WASHINGTON (April 17, 2015) – Sequestration would force “devastating reductions” on Army Medicine personnel and have dramatic impacts on medical readiness and capabilities, the Army’s surgeon general told Congress, April 14.
The funding caps imposed by the 2011 Budget Control Act, also known as sequestration, would have a “significant, detrimental impact on our patients, our Families, and our medical team,” Lt. Gen. Patricia D. Horoho said.
“Service members go into battle confident because Army Medicine, in concert with our sister services, goes with them,” she told a House Appropriations Committee budget hearing on the defense health program.
“For the past 13 years, when wounded Service members on the battlefield heard the rotors of a Medevac helicopter, they believed they were going to survive,” she said. “We must protect that system that gave them that confidence.”
DRASTIC CUTS WOULD IMPACT EVERY PROGRAM
Sequestration would force the Army Medical Command to close in-patient and ambulatory surgical centers at a number of military treatment facilities, she said. That would jeopardize the Army’s ready and deployable medical force.
“Devastating reductions to both civilian personnel and military end strength would impact every Army Medicine program,” she said.
Army Medicine is still trying to fill vacant positions for highly skilled employees, two years after the furloughs and hiring freeze of 2013, she said.
“Reductions driven by sequestration would be devastating and very different than our current right-sizing to correctly align our medical capabilities,” Horoho said.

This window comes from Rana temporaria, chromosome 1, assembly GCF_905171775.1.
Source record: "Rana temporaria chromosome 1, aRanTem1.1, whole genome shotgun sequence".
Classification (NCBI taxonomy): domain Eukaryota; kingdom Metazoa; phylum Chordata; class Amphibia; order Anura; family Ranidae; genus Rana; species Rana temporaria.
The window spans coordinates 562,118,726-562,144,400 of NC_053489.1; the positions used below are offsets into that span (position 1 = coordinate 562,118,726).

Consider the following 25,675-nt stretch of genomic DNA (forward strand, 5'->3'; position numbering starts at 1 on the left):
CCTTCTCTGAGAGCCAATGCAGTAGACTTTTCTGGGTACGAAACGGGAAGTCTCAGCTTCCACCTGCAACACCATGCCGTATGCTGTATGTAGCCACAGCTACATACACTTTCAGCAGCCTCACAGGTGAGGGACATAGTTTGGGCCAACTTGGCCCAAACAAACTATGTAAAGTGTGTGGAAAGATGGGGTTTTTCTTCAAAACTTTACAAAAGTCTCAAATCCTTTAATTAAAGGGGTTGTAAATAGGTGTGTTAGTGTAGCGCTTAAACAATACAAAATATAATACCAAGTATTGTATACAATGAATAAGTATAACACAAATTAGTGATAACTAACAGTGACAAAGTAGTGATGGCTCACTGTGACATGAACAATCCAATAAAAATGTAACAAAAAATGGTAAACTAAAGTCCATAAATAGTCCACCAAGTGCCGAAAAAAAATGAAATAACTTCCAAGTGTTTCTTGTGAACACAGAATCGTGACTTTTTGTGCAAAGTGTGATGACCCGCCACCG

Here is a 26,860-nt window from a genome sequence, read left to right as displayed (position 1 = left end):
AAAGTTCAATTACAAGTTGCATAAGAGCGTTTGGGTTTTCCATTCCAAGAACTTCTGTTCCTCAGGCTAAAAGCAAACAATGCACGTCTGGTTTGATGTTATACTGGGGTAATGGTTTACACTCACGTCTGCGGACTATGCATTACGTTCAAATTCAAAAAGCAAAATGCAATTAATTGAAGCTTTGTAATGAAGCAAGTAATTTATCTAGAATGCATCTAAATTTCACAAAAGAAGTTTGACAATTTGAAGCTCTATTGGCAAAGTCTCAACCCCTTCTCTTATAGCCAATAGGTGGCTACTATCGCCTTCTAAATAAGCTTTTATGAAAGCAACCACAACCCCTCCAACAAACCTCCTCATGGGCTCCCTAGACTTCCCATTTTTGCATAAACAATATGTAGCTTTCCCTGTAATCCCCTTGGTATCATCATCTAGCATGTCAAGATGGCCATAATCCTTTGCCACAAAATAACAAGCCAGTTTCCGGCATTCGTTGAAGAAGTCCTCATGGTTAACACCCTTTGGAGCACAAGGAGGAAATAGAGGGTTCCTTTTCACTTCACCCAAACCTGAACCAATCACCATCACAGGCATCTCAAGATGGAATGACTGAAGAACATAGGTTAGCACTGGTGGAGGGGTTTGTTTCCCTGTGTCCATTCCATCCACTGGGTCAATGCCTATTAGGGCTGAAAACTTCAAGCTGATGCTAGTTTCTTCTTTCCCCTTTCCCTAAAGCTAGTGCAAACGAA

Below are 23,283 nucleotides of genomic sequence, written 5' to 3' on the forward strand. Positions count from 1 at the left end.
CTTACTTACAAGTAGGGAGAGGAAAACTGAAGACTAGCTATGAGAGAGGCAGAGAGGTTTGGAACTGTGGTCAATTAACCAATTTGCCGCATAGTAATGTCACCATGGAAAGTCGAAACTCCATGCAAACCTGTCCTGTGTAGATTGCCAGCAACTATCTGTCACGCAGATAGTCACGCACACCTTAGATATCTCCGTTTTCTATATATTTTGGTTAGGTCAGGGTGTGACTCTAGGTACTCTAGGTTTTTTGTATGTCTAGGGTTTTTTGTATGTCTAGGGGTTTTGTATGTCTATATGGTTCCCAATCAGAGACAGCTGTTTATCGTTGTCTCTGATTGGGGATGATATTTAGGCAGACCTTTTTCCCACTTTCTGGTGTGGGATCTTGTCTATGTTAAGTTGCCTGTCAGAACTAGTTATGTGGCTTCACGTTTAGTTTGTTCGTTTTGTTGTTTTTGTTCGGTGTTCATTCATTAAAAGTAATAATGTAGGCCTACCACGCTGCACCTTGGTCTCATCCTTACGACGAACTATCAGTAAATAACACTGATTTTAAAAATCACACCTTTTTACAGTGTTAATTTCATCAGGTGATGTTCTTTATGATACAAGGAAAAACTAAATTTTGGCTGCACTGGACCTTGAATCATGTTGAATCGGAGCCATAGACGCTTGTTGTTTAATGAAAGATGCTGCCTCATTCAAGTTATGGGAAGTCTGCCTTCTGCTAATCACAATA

The Army surgeon general made similar warnings about sequestration at a hearing last month to the Senate Appropriations subcommittee on defense.
THREAT TO READINESS
In her remarks, Horoho said the Army is a national leader in its programs for medicine, dentistry, research, education, training and public health. Viewing Army Medicine through the lens of a civilian health care system would be the wrong approach, she said.
“An ever-changing security environment demands that Army Medicine vigilantly maintains a medically ready force and a ready medical force,” she said.
The Army’s medical programs are linked to Soldiers and deployment readiness; Army hospitals are the health readiness platforms. That link to readiness sets Army medicine apart from the civilian health care system.
“Army Medicine provided the majority of the operational medicine and combat casualty care in Iraq and Afghanistan that led to 91 percent survivability rate for our wounded Service members,” she said.
“Any radical departure from our combat-tested system would degrade readiness in an environment where the next deployment could be tomorrow,” Horoho said.
ARMY MEDICINE ACCOMPLISHMENTS
Horoho began the hearing by paying tribute to “America’s sons and daughters who are in harm’s way.
“Over 141,000 Soldiers are deployed or forward stationed. Army Medicine has nearly 2,500 civilians and Soldiers deployed around the globe,” she said.
She noted a year of “unprecedented challenges and accomplishments” for Army Medicine, including training every Soldier who deployed to West Africa for efforts to contain the Ebola outbreak.
Medical research teams from the Army Medical Research and Materiel Command were an important part of the effort, working with interagency partners on the ground in Liberia and developing “ground-breaking vaccines,” she said.
In addition, the surgeon general said health readiness has been enhanced with the Performance Triad program that stresses good nutrition, proper sleep and exercise.
“Our Soldiers’ health readiness remains our number-one priority. We added combat power back to the force by reducing the number of Soldiers who are non-available due to health reasons,” she said.